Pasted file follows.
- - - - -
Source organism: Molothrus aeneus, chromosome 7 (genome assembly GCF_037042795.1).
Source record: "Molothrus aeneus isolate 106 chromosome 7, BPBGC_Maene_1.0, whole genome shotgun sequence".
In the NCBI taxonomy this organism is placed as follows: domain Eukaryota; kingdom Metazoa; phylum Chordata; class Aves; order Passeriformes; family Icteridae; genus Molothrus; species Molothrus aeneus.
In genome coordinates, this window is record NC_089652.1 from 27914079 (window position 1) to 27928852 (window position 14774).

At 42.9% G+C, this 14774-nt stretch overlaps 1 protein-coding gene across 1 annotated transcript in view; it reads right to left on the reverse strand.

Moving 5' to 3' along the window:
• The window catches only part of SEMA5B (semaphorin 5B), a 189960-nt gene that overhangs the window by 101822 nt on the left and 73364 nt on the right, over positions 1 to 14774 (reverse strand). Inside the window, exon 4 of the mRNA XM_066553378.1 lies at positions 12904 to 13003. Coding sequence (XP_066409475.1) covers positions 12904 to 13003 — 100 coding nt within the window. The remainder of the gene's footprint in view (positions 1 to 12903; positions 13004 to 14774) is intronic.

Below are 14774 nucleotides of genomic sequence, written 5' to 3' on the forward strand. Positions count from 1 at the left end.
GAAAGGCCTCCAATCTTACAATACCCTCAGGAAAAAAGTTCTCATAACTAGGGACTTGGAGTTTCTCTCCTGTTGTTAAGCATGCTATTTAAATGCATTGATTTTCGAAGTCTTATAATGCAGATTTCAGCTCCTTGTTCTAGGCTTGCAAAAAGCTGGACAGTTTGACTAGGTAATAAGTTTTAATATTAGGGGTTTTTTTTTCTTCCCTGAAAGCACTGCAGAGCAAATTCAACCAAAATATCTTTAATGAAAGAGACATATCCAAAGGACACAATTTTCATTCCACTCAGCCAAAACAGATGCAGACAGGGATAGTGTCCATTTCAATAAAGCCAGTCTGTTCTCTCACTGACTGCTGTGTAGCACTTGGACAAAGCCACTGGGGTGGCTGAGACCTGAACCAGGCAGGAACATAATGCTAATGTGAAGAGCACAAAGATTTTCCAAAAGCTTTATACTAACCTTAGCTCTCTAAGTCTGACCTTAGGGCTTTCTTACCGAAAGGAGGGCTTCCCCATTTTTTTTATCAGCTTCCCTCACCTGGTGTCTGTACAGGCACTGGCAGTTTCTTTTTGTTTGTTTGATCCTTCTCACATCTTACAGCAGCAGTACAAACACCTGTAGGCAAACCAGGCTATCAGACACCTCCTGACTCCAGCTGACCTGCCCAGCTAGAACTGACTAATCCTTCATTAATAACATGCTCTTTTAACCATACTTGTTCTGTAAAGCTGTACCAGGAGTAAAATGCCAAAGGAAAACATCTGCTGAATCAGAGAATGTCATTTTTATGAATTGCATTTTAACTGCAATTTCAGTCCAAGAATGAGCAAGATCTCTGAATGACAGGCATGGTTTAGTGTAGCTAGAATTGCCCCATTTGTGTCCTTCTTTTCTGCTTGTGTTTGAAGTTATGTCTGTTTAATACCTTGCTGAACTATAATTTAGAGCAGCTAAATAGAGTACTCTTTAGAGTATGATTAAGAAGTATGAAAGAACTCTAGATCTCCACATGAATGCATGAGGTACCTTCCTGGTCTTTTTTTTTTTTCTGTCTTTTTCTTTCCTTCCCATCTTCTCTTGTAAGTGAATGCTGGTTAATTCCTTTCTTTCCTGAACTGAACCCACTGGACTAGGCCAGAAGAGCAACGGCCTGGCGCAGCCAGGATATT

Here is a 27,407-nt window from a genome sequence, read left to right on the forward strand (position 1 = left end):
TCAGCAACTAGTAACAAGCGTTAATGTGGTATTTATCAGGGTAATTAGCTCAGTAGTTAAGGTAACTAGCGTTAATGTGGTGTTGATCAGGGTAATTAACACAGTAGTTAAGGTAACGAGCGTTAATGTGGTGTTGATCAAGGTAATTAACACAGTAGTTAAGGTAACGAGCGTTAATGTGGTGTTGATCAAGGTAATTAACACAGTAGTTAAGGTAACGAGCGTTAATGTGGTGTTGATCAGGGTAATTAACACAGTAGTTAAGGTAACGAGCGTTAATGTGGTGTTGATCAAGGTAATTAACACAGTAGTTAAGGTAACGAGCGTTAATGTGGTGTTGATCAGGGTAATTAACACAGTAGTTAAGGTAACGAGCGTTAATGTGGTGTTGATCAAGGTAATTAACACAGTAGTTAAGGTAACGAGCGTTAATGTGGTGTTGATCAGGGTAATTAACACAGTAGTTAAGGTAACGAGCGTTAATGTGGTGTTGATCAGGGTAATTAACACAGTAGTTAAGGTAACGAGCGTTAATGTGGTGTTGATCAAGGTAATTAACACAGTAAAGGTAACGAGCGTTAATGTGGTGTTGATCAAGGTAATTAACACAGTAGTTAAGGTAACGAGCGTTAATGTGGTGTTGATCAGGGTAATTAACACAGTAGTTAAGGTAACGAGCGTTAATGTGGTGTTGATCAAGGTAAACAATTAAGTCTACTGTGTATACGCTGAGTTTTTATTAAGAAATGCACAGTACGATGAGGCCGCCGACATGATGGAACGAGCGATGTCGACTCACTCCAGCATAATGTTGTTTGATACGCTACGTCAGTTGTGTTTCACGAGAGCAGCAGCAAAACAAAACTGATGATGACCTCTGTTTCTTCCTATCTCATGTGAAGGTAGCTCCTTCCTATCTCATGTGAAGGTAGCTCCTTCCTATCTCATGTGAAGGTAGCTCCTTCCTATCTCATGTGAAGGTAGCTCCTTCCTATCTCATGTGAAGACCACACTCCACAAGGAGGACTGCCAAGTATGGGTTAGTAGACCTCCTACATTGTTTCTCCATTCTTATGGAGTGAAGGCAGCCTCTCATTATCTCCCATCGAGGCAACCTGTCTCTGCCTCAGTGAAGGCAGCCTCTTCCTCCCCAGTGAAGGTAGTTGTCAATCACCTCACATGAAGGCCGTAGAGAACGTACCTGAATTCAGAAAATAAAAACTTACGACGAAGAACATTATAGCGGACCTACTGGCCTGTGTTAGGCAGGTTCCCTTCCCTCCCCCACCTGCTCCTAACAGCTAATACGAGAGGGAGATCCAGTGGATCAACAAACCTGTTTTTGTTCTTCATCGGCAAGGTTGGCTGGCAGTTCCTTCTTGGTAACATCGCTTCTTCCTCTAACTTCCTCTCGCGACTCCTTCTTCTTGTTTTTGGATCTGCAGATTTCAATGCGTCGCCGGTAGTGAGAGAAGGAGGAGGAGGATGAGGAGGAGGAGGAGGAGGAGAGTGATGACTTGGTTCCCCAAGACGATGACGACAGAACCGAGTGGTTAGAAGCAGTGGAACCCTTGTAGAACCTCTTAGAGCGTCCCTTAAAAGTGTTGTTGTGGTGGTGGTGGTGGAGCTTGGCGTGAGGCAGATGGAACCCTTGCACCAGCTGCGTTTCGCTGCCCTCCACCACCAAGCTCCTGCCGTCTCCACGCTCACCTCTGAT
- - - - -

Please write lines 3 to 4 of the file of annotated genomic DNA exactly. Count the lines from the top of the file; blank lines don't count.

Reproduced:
In the NCBI taxonomy this organism is placed as follows: domain Eukaryota; kingdom Metazoa; phylum Chordata; class Aves; order Passeriformes; family Icteridae; genus Molothrus; species Molothrus aeneus.
In genome coordinates, this window is record NC_089652.1 from 27914079 (window position 1) to 27928852 (window position 14774).